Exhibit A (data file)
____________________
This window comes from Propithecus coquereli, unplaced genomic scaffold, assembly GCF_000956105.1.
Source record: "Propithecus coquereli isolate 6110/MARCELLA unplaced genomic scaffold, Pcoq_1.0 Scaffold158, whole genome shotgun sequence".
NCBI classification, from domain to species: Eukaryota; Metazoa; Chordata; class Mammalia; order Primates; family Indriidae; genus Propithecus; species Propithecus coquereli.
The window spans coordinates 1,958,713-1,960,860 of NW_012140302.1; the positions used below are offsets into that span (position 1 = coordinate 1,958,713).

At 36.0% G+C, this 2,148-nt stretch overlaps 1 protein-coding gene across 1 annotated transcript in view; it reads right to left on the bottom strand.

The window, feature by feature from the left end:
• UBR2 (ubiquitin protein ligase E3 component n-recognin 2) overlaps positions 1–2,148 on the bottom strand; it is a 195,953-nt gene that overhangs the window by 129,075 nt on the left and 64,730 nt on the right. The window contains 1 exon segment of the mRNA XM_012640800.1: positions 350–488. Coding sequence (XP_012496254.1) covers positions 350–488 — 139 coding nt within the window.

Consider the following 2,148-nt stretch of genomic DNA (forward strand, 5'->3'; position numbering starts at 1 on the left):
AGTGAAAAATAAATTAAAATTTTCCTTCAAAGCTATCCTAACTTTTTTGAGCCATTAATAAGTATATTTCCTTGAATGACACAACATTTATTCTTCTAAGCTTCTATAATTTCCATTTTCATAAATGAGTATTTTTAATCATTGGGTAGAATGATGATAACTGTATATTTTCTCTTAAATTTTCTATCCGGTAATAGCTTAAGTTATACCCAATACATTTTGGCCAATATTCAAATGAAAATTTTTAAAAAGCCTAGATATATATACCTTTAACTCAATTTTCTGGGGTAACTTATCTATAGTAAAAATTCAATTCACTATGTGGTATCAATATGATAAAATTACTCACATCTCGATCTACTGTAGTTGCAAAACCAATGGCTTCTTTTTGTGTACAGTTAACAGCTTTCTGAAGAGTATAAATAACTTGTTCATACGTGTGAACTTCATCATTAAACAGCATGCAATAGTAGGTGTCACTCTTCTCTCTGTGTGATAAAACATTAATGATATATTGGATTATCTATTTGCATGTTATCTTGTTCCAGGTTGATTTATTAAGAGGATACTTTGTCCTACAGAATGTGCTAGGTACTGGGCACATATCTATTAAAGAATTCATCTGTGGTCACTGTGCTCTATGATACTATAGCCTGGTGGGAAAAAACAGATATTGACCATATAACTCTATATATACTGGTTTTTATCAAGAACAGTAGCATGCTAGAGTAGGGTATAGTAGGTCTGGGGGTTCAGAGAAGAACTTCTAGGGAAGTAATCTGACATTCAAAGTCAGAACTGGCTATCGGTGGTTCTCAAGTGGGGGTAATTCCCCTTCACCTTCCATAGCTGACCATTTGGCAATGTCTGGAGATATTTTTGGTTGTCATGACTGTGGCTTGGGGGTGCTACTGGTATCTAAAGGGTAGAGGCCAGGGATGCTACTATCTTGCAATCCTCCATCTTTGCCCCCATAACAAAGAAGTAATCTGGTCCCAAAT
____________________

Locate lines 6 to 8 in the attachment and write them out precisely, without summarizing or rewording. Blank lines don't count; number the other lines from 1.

The window, feature by feature from the left end:
• UBR2 (ubiquitin protein ligase E3 component n-recognin 2) overlaps positions 1–2,148 on the bottom strand; it is a 195,953-nt gene that overhangs the window by 129,075 nt on the left and 64,730 nt on the right. The window contains 1 exon segment of the mRNA XM_012640800.1: positions 350–488. Coding sequence (XP_012496254.1) covers positions 350–488 — 139 coding nt within the window.

Consider the following 2,148-nt stretch of genomic DNA (forward strand, 5'->3'; position numbering starts at 1 on the left):